This circuit shows a complete class AB output stage and driver stage.
The driver stage works in the same manner as the class A output stage described previously. However it is only working at a couple of milliamps, so efficiency is not an issue here. The biasing arrangement should be familiar by now.
Some sets, including the circuit above, have an extra stage of amplification between the volume control and the driver stage. Such sets will be able to receive weaker stations better and probably produce higher volume or better quality on stronger signals. This would take the total to seven transistors, whereas sets without this stage have six transistors. These are the standard line-ups, and most early MW/LW sets will have either six or seven transistors depending on the model and original selling price.
The extra amplification stage (VT1 and related components) works as described in the basic common-emitter amplifier section earlier.
In this design, negative feedback is coupled round from the output, back to the input of the driver stage via R8, to reduce distortion and improve quality.
Because the class AB output stage current consumption varies with the signal being amplified, the current drawn from the supply (battery) varies in sympathy. This will cause the supply voltage to fluctuate. We need to prevent these rapid fluctuations from finding their way back to the driver and earlier stages, otherwise they could cause distortion and/or instability.
In the circuit above we have a 100uF capacitor (C7) directly across the power supply. This would be mounted close to the output stage and would smooth the fluctuations. The supply to the driver stage biasing and earlier stages in the set is further filtered or decoupled by a 1k-ohm resistor (R13) and another 100uF capacitor (C5). If this capacitor fails the set will probably make a horrible noise known as "motor-boating" because it resembles the sound of an outboard motor. If the 100uF capacitor directly across the power supply were to fail the same effect would probably occur but only as the battery starts to run down.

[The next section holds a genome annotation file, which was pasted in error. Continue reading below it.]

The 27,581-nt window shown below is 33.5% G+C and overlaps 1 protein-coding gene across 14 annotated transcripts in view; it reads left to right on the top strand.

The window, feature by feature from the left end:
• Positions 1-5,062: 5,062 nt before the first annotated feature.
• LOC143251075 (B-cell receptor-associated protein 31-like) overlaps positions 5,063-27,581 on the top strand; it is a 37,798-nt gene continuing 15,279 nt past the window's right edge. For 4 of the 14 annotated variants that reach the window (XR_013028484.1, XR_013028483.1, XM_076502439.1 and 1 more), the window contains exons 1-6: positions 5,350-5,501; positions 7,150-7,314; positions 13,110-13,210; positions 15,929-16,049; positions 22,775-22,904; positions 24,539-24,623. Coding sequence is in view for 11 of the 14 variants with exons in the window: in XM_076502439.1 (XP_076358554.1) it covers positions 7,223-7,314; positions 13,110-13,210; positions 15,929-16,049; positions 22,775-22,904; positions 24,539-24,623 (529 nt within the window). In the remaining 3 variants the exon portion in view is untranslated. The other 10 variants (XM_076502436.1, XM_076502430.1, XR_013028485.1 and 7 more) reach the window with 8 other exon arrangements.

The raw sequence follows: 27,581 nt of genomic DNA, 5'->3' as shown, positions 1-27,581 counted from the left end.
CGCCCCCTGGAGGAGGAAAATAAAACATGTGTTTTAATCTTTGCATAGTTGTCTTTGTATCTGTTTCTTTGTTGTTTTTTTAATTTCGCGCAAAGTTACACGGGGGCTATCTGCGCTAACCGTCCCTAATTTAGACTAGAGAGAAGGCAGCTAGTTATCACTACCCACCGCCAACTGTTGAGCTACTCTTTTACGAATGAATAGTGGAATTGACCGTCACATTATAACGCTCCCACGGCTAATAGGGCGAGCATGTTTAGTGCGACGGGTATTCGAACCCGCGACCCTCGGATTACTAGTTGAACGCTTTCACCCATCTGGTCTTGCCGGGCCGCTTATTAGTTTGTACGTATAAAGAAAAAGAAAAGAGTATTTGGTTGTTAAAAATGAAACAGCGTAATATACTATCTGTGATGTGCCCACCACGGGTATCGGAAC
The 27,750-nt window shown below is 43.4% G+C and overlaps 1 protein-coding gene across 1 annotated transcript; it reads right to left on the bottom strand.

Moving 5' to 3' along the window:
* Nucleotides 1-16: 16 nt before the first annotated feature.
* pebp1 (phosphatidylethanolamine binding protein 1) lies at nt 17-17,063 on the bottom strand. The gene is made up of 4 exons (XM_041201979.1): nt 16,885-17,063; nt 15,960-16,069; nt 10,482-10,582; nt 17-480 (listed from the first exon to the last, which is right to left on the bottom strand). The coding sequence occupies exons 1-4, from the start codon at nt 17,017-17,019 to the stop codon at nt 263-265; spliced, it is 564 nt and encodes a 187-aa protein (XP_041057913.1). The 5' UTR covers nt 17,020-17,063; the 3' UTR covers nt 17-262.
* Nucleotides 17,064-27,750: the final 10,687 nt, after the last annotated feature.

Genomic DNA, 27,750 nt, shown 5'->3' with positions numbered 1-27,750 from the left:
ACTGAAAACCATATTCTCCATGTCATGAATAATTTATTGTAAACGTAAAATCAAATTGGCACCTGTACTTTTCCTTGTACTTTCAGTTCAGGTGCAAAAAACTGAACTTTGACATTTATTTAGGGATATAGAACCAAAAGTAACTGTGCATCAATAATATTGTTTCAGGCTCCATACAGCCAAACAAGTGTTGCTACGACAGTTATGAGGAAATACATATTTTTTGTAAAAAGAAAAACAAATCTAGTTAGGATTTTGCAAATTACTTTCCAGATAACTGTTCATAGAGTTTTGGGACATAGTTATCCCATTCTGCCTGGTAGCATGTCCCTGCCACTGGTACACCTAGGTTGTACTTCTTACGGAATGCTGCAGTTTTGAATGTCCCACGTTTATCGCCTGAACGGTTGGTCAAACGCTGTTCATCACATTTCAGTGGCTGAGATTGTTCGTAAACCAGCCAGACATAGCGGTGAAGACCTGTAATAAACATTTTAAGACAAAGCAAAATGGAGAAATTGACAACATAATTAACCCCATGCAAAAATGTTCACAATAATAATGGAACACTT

Class AB Output (One Transformer)
The main problem with the two-transformer circuit above is the cost and weight of the output transformer. This is a particular problem with higher quality sets, because good quality output transformers tended to be larger and more expensive than lower quality types. If a set is built on a PCB you really don't want a big heavy lump of metal mounted on it. The driver transformer only has to deal with signals, not power, so it will be smaller and less of a quality or weight problem.
This circuit shows the basic arrangement of a single transformer class AB output stage. It may also be called a direct-coupled output stage since the speaker is directly connected to the transistors.
The two transistors are connected in series across the supply and individually biased. The transistor bases are driven by individual windings on the driver transformer. The central point in the circuit (between the two transistors) will be at half the supply voltage with no signal, and will vary above and below with the signal.
If two batteries are used in series, as shown in solid line, the central point between them will also be at half supply voltage, so the other side of the speaker (RL) may be connected to here. More often however a single battery will be used, so the speaker will be returned to one side of the supply and an electrolytic capacitor will be used for DC blocking and AC signal coupling (shown dotted). If this capacitor fails the output will become weak and/or distorted.
The main problem with this circuit is the need for a higher impedance speaker - typically between 25 and 75 ohms. These are more difficult and expensive to produce than standard 4 or 8 ohm units, which negates some of the cost saving from eliminating the output transformer.
This circuit shows a practical implementation of this arrangement. This is a Mullard reference circuit and is typical of the circuit and component values that will be encountered in many sets. The bias resistors marked * are specified at 5% tolerance, other resistors are 10%. Negative feedback is applied around the whole circuit from the output to the emitter of the driver transistor by the 2.7k resistor at the bottom.
The various bias and temperature stabilisation schemes discussed for the two-transformer circuit above could be used for this circuit too. In practice most sets rely on emitter resistors for stabilisation, while a few use thermistors.
The one-transformer circuit is a little more